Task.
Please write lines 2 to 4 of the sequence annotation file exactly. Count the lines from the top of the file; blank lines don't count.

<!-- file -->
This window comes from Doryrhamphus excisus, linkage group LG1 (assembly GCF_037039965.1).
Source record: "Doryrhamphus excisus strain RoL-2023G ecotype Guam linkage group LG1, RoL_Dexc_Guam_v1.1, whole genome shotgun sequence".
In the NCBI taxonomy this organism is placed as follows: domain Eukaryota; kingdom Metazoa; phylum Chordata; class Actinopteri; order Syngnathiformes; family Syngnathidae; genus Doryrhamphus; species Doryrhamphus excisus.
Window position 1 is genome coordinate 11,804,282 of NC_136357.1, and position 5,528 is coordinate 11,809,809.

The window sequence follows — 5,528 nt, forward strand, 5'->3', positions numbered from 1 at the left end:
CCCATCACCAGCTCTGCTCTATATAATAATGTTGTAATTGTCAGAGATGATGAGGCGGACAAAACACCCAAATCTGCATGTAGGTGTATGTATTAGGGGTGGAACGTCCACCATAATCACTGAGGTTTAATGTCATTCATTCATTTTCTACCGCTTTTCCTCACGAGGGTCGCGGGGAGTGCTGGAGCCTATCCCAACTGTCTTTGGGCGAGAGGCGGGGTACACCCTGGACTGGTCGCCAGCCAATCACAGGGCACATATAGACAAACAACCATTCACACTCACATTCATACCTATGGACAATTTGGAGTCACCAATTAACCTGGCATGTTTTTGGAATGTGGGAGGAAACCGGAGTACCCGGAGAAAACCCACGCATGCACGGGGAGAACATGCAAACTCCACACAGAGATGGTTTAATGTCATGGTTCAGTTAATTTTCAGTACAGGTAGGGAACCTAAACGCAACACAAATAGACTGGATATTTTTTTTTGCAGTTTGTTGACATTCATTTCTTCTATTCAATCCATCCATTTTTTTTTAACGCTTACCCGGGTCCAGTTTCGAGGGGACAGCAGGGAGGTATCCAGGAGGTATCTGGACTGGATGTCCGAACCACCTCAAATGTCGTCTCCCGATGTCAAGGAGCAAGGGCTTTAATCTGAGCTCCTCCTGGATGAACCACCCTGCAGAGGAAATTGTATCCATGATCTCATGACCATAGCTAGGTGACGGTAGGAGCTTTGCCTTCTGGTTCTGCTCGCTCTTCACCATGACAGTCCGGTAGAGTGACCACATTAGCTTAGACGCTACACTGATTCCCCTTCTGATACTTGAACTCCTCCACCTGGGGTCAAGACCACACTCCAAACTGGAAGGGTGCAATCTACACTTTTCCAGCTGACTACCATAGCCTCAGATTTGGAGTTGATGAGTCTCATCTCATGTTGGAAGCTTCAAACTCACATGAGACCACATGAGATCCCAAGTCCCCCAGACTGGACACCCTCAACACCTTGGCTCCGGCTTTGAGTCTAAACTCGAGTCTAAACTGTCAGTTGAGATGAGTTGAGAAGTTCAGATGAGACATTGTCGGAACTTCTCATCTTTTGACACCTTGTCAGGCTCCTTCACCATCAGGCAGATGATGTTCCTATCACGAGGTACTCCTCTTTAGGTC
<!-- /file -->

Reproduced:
Source record: "Doryrhamphus excisus strain RoL-2023G ecotype Guam linkage group LG1, RoL_Dexc_Guam_v1.1, whole genome shotgun sequence".
In the NCBI taxonomy this organism is placed as follows: domain Eukaryota; kingdom Metazoa; phylum Chordata; class Actinopteri; order Syngnathiformes; family Syngnathidae; genus Doryrhamphus; species Doryrhamphus excisus.
Window position 1 is genome coordinate 11,804,282 of NC_136357.1, and position 5,528 is coordinate 11,809,809.